Why civil rights groups are split over impending Denver teachers strike

A half-dozen civil rights and community group leaders united Thursday to rally behind pay incentives for teachers in high-poverty Denver schools, aligning with the school district in the most contentious piece of a pay dispute with its teachers union.  

A statement from the coalition, delivered as Denver is on the verge of its first teachers strike in 25 years, said shifting more money to teachers’ base salaries — the union’s proposal — would heighten inequalities in a school district already suffering from enormous achievement gaps.

The statement stood out for another reason: those who did not sign it. Several prominent local civil rights groups that have banded together in the past did not participate, a reflection of both differing opinions and the difficulty of balancing the interests of teachers and families.

A similar dynamic has played out across the country as teacher activism has heightened, with groups like the NAACP siding with unions against charter schools, others promoting charters and other reforms as benefiting students from poor families, and still other groups sitting it out.   

Papa Dia, executive director of the African Leadership Group
, which works with immigrant families in Denver and Aurora, said he and other signatories sought to build a bigger coalition. He said he was surprised more groups did not sign on, but also could understand why.

“It could be that they are torn apart,” said Dia, who would not identify groups that declined to sign. “It is difficult to be put in a position of choosing one way or another because teachers are a part of the community, a part of our family. For us, it is important to ask both sides to figure out a way to come to agreement for the sake of our children.”

Dia said the coalition’s overriding interest is to keep schools open, citing students who rely on free and reduced-price meals served at schools, high schoolers preparing for SATs, and working parents who have to choose between a paycheck or being at home with their children.

Leaders with the Alpha Phi Alpha Fraternity, Colorado Latino Leadership Advocacy and Research Coalition, FaithBridge, and Transform Education Now also signed the statement.

A number of those groups are friendly to education reform initiatives, including charters. Transform Education Now, for example, organized parents who supported an unsuccessful effort to bring the KIPP charter school network to the struggling Adams 14 district.

The coalition’s statement says that while implementation has been imperfect, the district’s ProComp pay-for-performance system — the subject of the current negotiations — reflects “our community value to better support our students who face the challenges of growing up in poverty, and who experience the current and historical legacies of racism.”

“We are concerned that a redistribution of ProComp funding into base teacher salary will shift resources from schools in high-need communities to those in more affluent neighborhoods where there are already far greater resources,” the statement says.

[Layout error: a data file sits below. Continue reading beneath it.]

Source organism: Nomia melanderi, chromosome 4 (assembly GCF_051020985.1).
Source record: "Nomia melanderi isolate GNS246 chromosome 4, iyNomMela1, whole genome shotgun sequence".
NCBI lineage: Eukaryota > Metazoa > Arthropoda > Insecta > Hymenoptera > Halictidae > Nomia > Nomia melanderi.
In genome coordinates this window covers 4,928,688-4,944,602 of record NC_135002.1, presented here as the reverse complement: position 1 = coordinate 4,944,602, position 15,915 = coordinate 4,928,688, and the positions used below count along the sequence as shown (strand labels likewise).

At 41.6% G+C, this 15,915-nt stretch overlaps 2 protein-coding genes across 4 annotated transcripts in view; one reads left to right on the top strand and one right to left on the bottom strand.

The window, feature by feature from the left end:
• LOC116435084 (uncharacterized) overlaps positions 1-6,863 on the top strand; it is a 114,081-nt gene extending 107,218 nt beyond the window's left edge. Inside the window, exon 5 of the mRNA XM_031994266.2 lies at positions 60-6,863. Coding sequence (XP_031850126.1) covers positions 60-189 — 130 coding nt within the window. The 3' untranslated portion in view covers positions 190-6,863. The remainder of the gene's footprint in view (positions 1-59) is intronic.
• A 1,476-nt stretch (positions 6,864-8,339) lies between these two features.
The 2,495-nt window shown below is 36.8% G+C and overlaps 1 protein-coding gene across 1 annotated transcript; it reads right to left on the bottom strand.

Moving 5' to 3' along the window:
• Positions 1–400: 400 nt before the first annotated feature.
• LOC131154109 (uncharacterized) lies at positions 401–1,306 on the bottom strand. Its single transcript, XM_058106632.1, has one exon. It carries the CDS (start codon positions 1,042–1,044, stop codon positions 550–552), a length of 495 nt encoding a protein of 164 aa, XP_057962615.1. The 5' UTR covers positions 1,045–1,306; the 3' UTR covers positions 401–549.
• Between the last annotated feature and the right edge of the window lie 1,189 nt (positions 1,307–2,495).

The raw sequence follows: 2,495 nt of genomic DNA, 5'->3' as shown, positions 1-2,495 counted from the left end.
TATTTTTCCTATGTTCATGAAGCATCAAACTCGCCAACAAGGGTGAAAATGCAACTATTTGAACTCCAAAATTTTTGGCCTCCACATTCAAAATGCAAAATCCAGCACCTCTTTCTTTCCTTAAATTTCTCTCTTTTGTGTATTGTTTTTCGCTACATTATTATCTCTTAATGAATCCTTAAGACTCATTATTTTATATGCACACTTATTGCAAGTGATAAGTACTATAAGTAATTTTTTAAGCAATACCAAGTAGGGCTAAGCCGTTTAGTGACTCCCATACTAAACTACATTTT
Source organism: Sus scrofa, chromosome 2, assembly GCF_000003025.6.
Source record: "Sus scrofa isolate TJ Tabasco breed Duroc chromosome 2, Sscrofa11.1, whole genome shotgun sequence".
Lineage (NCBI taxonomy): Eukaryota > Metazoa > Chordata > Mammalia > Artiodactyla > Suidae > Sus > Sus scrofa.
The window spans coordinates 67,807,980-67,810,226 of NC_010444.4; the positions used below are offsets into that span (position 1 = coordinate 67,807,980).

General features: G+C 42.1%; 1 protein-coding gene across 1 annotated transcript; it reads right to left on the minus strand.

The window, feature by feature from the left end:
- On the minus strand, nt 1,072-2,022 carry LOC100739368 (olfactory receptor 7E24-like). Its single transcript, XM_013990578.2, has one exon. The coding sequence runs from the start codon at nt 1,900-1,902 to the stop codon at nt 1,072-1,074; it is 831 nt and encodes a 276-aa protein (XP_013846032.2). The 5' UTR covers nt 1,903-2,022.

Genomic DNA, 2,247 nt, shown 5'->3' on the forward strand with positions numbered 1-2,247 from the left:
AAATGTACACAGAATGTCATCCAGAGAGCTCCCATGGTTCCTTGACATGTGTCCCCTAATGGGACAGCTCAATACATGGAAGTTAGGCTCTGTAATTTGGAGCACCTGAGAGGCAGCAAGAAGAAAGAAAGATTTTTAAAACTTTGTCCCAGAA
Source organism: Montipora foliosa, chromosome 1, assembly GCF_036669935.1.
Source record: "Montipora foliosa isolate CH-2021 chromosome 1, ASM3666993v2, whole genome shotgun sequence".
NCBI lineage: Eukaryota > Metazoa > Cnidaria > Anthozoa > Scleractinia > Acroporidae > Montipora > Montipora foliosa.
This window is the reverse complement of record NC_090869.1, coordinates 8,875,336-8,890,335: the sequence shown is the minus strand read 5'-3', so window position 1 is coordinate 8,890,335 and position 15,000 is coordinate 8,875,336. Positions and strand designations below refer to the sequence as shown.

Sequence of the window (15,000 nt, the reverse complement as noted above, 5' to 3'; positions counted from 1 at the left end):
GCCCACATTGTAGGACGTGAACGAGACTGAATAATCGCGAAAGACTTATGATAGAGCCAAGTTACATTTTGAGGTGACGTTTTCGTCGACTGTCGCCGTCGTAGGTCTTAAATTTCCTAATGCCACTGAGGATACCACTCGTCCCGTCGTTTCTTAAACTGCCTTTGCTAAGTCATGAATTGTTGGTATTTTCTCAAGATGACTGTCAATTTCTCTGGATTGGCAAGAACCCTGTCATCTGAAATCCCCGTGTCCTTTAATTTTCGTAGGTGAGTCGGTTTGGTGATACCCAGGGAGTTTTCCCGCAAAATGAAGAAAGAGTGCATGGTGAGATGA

Dia said that although the coalition’s position on incentives is in line with the school district’s, he is not in position to say whether the district’s overall proposal is “really a good fit for teachers.”

The district and union, aside from being about $8 million apart, are at odds over both incentives for teachers in high-poverty schools and incentives for teachers who work at 30 “highest-priority” schools. The union wants to reduce the former and eliminate the latter.

Civil rights groups whose names don’t appear on the statement include the Urban League of Metropolitan Denver, the NAACP, Together Colorado, and Padres y Jóvenes Unidos. Chalkbeat could not reach representatives of every group for comment.

The Colorado NAACP has weighed in on the side of teachers along with other members of the Industrial Areas Foundation, a coalition of progressive religious and community groups.

Joyce Brooks, state education chair for the Colorado NAACP, said coalition members looked at both sides’ proposals before coming to a decision, and she believes the focus on incentives misses the point. More robust mental health services, community partnerships, and extracurricular activities would do more to improve conditions for students and teachers at schools with higher needs, she said.

“Without those additional resources going into those schools, whatever you pay them more (in incentives) doesn’t make up for that lack of resources,” she said. “(Teachers) who have stayed talk about having new teachers every year or teachers leaving in the middle of the year.”

“There are other resources needed far more than this incentive, and the incentive does not make that much difference,” she said. “Let’s make a really attractive package for teachers. This is not an attractive place to work, and I believe part of that is working conditions, as well as the cost of living.”

Together Colorado, a faith-based, multiracial civil rights group that champions a number of issues, decided not to sign the statement, Executive Director Mike Kromrey said.

“It’s a very complicated issue, and our folks did not feel ready to weigh in to that,” he said.

The organization’s board chair, Sharon Bridgeforth, elaborated, saying that Together Colorado believes both in economic justice and a liveable wage, and that all children should thrive in schools.

“As an organization, we know that for teachers, it’s difficult and scary for them to strike,” Bridgeforth said. “But in most cases, workers only strike when they feel their backs are against the wall. We believe change often requires tension, and think strikes are a healthy way to express and ultimately resolve the tension.”

“Tension is good,” she said. “That is how we are looking at it right now.”

Erica Meltzer contributed information to this report.